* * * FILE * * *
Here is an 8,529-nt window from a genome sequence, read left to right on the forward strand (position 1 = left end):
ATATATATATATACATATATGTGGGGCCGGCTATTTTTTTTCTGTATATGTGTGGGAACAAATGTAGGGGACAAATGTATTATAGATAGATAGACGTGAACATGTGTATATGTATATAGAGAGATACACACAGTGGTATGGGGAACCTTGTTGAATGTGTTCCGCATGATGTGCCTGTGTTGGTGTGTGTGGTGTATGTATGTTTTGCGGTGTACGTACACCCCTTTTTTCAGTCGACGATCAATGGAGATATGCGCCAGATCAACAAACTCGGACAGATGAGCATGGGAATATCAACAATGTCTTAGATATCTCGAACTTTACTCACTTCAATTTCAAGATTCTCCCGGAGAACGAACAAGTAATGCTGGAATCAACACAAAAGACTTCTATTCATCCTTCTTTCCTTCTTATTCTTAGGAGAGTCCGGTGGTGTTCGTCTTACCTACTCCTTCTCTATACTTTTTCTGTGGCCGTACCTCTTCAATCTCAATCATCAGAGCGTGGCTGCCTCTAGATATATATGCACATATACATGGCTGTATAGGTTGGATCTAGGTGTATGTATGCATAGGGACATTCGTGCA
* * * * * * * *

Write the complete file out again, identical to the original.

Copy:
Here is an 8,529-nt window from a genome sequence, read left to right on the forward strand (position 1 = left end):
ATATATATATATACATATATGTGGGGCCGGCTATTTTTTTTCTGTATATGTGTGGGAACAAATGTAGGGGACAAATGTATTATAGATAGATAGACGTGAACATGTGTATATGTATATAGAGAGATACACACAGTGGTATGGGGAACCTTGTTGAATGTGTTCCGCATGATGTGCCTGTGTTGGTGTGTGTGGTGTATGTATGTTTTGCGGTGTACGTACACCCCTTTTTTCAGTCGACGATCAATGGAGATATGCGCCAGATCAACAAACTCGGACAGATGAGCATGGGAATATCAACAATGTCTTAGATATCTCGAACTTTACTCACTTCAATTTCAAGATTCTCCCGGAGAACGAACAAGTAATGCTGGAATCAACACAAAAGACTTCTATTCATCCTTCTTTCCTTCTTATTCTTAGGAGAGTCCGGTGGTGTTCGTCTTACCTACTCCTTCTCTATACTTTTTCTGTGGCCGTACCTCTTCAATCTCAATCATCAGAGCGTGGCTGCCTCTAGATATATATGCACATATACATGGCTGTATAGGTTGGATCTAGGTGTATGTATGCATAGGGACATTCGTGCA